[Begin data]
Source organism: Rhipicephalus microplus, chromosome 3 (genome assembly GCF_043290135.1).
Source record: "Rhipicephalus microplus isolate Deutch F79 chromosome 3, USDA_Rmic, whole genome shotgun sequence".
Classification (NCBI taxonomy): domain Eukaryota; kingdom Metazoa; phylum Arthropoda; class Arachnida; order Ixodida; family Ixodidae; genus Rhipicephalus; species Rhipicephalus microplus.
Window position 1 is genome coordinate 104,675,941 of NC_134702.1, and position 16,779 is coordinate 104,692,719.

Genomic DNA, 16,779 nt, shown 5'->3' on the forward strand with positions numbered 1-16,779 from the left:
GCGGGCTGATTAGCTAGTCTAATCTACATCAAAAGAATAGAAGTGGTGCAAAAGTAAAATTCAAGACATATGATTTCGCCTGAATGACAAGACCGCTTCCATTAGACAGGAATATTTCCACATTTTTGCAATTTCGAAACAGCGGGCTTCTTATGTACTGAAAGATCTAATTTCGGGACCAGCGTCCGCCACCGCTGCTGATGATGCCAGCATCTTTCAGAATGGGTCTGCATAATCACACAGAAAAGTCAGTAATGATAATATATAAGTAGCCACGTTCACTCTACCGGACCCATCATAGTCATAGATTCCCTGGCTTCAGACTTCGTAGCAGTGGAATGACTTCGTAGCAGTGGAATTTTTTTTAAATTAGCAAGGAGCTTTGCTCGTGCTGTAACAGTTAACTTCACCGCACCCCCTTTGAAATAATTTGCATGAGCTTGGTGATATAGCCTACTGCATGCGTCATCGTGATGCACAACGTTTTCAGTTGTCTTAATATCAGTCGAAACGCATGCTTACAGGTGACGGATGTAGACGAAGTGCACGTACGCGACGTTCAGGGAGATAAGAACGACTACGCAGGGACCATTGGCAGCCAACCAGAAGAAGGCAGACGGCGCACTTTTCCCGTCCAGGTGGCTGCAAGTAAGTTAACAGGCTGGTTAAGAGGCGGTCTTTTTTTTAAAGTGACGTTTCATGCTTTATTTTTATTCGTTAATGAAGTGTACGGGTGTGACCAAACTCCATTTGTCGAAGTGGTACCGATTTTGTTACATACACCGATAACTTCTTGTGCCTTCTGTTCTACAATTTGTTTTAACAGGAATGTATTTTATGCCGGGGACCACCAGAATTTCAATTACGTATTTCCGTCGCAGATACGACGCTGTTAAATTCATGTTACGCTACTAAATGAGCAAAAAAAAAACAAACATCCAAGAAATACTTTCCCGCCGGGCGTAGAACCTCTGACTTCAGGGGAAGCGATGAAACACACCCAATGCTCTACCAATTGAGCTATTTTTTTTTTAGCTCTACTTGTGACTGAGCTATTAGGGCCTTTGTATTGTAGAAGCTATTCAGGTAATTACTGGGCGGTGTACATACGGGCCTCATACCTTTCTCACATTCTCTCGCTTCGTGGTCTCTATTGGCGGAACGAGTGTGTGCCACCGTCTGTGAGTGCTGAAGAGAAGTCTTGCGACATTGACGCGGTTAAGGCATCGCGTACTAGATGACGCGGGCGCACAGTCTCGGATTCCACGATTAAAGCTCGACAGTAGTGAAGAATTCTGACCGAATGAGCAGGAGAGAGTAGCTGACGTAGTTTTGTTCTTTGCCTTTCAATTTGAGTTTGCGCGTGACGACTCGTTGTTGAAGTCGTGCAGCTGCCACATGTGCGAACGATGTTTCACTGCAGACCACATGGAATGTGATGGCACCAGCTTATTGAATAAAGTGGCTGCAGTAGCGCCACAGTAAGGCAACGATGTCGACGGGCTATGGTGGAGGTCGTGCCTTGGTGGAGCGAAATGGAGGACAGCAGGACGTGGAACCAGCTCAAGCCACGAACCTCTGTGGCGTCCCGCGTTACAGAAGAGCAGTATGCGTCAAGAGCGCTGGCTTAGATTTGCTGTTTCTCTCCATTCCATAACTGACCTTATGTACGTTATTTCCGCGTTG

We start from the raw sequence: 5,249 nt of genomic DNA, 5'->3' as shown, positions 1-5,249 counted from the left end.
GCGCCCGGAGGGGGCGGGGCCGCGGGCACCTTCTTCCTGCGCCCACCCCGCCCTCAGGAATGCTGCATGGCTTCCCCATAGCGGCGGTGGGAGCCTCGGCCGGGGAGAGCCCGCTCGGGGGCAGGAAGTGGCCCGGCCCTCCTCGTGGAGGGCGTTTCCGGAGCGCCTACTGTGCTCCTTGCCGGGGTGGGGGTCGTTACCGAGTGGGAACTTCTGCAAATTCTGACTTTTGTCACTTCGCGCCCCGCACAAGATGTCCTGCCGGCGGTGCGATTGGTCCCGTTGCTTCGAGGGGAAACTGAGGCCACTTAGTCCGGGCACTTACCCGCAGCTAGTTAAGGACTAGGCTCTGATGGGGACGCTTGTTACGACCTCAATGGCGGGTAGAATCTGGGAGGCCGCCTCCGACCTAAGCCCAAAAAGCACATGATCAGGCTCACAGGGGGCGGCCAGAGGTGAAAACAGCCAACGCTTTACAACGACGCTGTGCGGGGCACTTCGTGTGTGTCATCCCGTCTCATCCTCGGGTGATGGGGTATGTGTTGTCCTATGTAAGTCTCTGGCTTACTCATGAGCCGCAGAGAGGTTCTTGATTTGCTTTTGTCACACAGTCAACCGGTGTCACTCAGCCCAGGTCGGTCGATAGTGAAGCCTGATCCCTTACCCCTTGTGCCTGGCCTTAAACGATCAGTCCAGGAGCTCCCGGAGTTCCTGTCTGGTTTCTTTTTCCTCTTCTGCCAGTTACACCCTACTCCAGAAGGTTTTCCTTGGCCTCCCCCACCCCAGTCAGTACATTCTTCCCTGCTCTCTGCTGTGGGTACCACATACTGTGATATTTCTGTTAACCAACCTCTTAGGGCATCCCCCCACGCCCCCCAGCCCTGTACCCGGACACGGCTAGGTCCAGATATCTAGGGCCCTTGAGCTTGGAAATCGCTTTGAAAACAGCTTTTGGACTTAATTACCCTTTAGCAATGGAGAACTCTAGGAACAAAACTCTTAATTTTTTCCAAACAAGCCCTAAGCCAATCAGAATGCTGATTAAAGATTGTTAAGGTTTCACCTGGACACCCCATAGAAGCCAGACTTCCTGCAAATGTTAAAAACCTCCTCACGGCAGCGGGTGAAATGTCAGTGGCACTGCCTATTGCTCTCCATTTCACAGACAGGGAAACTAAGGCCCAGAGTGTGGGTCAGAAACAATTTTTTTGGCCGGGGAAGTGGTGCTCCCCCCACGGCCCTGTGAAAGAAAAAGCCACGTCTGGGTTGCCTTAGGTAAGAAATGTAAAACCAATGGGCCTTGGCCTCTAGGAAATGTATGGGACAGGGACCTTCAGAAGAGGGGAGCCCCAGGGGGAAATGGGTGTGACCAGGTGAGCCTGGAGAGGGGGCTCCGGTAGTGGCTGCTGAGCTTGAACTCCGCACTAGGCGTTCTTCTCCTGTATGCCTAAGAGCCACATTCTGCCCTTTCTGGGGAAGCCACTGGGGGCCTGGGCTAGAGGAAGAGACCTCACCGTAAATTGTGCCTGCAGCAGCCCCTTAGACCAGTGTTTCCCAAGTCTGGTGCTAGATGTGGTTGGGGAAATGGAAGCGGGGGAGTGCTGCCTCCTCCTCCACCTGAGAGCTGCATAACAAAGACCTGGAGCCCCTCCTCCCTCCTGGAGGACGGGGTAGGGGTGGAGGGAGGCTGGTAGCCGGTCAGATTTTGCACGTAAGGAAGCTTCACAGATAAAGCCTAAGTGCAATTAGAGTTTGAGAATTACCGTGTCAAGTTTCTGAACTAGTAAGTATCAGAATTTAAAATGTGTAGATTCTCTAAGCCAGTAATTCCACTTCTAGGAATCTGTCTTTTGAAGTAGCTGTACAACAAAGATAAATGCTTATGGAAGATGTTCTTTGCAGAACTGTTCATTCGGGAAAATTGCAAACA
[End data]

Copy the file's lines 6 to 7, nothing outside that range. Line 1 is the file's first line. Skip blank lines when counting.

GCGGGCTGATTAGCTAGTCTAATCTACATCAAAAGAATAGAAGTGGTGCAAAAGTAAAATTCAAGACATATGATTTCGCCTGAATGACAAGACCGCTTCCATTAGACAGGAATATTTCCACATTTTTGCAATTTCGAAACAGCGGGCTTCTTATGTACTGAAAGATCTAATTTCGGGACCAGCGTCCGCCACCGCTGCTGATGATGCCAGCATCTTTCAGAATGGGTCTGCATAATCACACAGAAAAGTCAGTAATGATAATATATAAGTAGCCACGTTCACTCTACCGGACCCATCATAGTCATAGATTCCCTGGCTTCAGACTTCGTAGCAGTGGAATGACTTCGTAGCAGTGGAATTTTTTTTAAATTAGCAAGGAGCTTTGCTCGTGCTGTAACAGTTAACTTCACCGCACCCCCTTTGAAATAATTTGCATGAGCTTGGTGATATAGCCTACTGCATGCGTCATCGTGATGCACAACGTTTTCAGTTGTCTTAATATCAGTCGAAACGCATGCTTACAGGTGACGGATGTAGACGAAGTGCACGTACGCGACGTTCAGGGAGATAAGAACGACTACGCAGGGACCATTGGCAGCCAACCAGAAGAAGGCAGACGGCGCACTTTTCCCGTCCAGGTGGCTGCAAGTAAGTTAACAGGCTGGTTAAGAGGCGGTCTTTTTTTTAAAGTGACGTTTCATGCTTTATTTTTATTCGTTAATGAAGTGTACGGGTGTGACCAAACTCCATTTGTCGAAGTGGTACCGATTTTGTTACATACACCGATAACTTCTTGTGCCTTCTGTTCTACAATTTGTTTTAACAGGAATGTATTTTATGCCGGGGACCACCAGAATTTCAATTACGTATTTCCGTCGCAGATACGACGCTGTTAAATTCATGTTACGCTACTAAATGAGCAAAAAAAAAACAAACATCCAAGAAATACTTTCCCGCCGGGCGTAGAACCTCTGACTTCAGGGGAAGCGATGAAACACACCCAATGCTCTACCAATTGAGCTATTTTTTTTTTAGCTCTACTTGTGACTGAGCTATTAGGGCCTTTGTATTGTAGAAGCTATTCAGGTAATTACTGGGCGGTGTACATACGGGCCTCATACCTTTCTCACATTCTCTCGCTTCGTGGTCTCTATTGGCGGAACGAGTGTGTGCCACCGTCTGTGAGTGCTGAAGAGAAGTCTTGCGACATTGACGCGGTTAAGGCATCGCGTACTAGATGACGCGGGCGCACAGTCTCGGATTCCACGATTAAAGCTCGACAGTAGTGAAGAATTCTGACCGAATGAGCAGGAGAGAGTAGCTGACGTAGTTTTGTTCTTTGCCTTTCAATTTGAGTTTGCGCGTGACGACTCGTTGTTGAAGTCGTGCAGCTGCCACATGTGCGAACGATGTTTCACTGCAGACCACATGGAATGTGATGGCACCAGCTTATTGAATAAAGTGGCTGCAGTAGCGCCACAGTAAGGCAACGATGTCGACGGGCTATGGTGGAGGTCGTGCCTTGGTGGAGCGAAATGGAGGACAGCAGGACGTGGAACCAGCTCAAGCCACGAACCTCTGTGGCGTCCCGCGTTACAGAAGAGCAGTATGCGTCAAGAGCGCTGGCTTAGATTTGCTGTTTCTCTCCATTCCATAACTGACCTTATGTACGTTATTTCCGCGTTG

We start from the raw sequence: 5,249 nt of genomic DNA, 5'->3' as shown, positions 1-5,249 counted from the left end.